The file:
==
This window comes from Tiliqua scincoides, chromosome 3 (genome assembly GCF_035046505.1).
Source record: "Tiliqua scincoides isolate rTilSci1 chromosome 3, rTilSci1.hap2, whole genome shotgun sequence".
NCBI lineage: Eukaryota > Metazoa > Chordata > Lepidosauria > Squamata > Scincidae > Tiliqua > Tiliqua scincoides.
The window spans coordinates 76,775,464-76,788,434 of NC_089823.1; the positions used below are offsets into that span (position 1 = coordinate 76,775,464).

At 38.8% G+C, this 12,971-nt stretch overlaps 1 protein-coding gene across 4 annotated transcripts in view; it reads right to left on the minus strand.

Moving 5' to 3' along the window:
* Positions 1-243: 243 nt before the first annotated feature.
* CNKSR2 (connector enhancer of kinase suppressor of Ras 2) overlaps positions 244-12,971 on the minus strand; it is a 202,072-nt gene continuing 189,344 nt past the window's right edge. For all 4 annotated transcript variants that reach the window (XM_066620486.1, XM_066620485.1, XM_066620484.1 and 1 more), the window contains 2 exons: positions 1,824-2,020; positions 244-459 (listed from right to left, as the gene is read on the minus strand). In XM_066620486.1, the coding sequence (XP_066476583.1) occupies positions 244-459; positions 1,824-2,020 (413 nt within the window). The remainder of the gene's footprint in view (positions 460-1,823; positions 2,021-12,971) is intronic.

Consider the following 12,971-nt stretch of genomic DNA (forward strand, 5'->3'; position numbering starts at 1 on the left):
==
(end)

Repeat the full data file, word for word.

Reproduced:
This window comes from Tiliqua scincoides, chromosome 3 (genome assembly GCF_035046505.1).
Source record: "Tiliqua scincoides isolate rTilSci1 chromosome 3, rTilSci1.hap2, whole genome shotgun sequence".
NCBI lineage: Eukaryota > Metazoa > Chordata > Lepidosauria > Squamata > Scincidae > Tiliqua > Tiliqua scincoides.
The window spans coordinates 76,775,464-76,788,434 of NC_089823.1; the positions used below are offsets into that span (position 1 = coordinate 76,775,464).

At 38.8% G+C, this 12,971-nt stretch overlaps 1 protein-coding gene across 4 annotated transcripts in view; it reads right to left on the minus strand.

Moving 5' to 3' along the window:
* Positions 1-243: 243 nt before the first annotated feature.
* CNKSR2 (connector enhancer of kinase suppressor of Ras 2) overlaps positions 244-12,971 on the minus strand; it is a 202,072-nt gene continuing 189,344 nt past the window's right edge. For all 4 annotated transcript variants that reach the window (XM_066620486.1, XM_066620485.1, XM_066620484.1 and 1 more), the window contains 2 exons: positions 1,824-2,020; positions 244-459 (listed from right to left, as the gene is read on the minus strand). In XM_066620486.1, the coding sequence (XP_066476583.1) occupies positions 244-459; positions 1,824-2,020 (413 nt within the window). The remainder of the gene's footprint in view (positions 460-1,823; positions 2,021-12,971) is intronic.

Consider the following 12,971-nt stretch of genomic DNA (forward strand, 5'->3'; position numbering starts at 1 on the left):